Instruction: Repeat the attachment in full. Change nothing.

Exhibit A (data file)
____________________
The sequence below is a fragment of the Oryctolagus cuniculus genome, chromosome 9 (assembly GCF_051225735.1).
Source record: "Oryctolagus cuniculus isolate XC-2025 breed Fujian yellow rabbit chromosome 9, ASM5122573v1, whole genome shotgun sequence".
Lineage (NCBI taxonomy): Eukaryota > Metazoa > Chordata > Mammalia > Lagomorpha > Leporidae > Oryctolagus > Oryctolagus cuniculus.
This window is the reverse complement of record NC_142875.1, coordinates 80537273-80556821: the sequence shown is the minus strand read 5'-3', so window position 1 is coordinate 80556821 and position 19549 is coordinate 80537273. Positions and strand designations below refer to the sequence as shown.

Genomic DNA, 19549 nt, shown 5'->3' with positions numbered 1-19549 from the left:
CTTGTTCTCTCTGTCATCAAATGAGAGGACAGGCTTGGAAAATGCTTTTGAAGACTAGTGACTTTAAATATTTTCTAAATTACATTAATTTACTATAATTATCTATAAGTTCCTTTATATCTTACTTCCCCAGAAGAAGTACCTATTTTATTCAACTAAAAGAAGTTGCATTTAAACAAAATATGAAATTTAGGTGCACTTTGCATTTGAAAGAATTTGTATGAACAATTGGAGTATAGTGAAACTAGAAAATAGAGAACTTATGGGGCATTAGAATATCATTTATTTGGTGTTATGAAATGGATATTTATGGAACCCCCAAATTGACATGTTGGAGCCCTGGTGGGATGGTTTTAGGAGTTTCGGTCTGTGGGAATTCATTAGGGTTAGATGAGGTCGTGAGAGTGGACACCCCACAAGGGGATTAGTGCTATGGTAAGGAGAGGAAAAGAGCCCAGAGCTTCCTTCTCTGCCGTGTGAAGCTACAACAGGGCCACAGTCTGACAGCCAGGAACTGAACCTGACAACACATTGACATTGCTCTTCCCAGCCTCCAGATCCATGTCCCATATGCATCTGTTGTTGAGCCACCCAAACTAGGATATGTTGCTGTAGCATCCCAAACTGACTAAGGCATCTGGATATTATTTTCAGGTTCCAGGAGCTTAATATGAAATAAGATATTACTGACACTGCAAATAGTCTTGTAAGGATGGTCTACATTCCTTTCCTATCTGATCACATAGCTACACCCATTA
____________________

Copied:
The sequence below is a fragment of the Oryctolagus cuniculus genome, chromosome 9 (assembly GCF_051225735.1).
Source record: "Oryctolagus cuniculus isolate XC-2025 breed Fujian yellow rabbit chromosome 9, ASM5122573v1, whole genome shotgun sequence".
Lineage (NCBI taxonomy): Eukaryota > Metazoa > Chordata > Mammalia > Lagomorpha > Leporidae > Oryctolagus > Oryctolagus cuniculus.
This window is the reverse complement of record NC_142875.1, coordinates 80537273-80556821: the sequence shown is the minus strand read 5'-3', so window position 1 is coordinate 80556821 and position 19549 is coordinate 80537273. Positions and strand designations below refer to the sequence as shown.

Genomic DNA, 19549 nt, shown 5'->3' with positions numbered 1-19549 from the left:
CTTGTTCTCTCTGTCATCAAATGAGAGGACAGGCTTGGAAAATGCTTTTGAAGACTAGTGACTTTAAATATTTTCTAAATTACATTAATTTACTATAATTATCTATAAGTTCCTTTATATCTTACTTCCCCAGAAGAAGTACCTATTTTATTCAACTAAAAGAAGTTGCATTTAAACAAAATATGAAATTTAGGTGCACTTTGCATTTGAAAGAATTTGTATGAACAATTGGAGTATAGTGAAACTAGAAAATAGAGAACTTATGGGGCATTAGAATATCATTTATTTGGTGTTATGAAATGGATATTTATGGAACCCCCAAATTGACATGTTGGAGCCCTGGTGGGATGGTTTTAGGAGTTTCGGTCTGTGGGAATTCATTAGGGTTAGATGAGGTCGTGAGAGTGGACACCCCACAAGGGGATTAGTGCTATGGTAAGGAGAGGAAAAGAGCCCAGAGCTTCCTTCTCTGCCGTGTGAAGCTACAACAGGGCCACAGTCTGACAGCCAGGAACTGAACCTGACAACACATTGACATTGCTCTTCCCAGCCTCCAGATCCATGTCCCATATGCATCTGTTGTTGAGCCACCCAAACTAGGATATGTTGCTGTAGCATCCCAAACTGACTAAGGCATCTGGATATTATTTTCAGGTTCCAGGAGCTTAATATGAAATAAGATATTACTGACACTGCAAATAGTCTTGTAAGGATGGTCTACATTCCTTTCCTATCTGATCACATAGCTACACCCATTA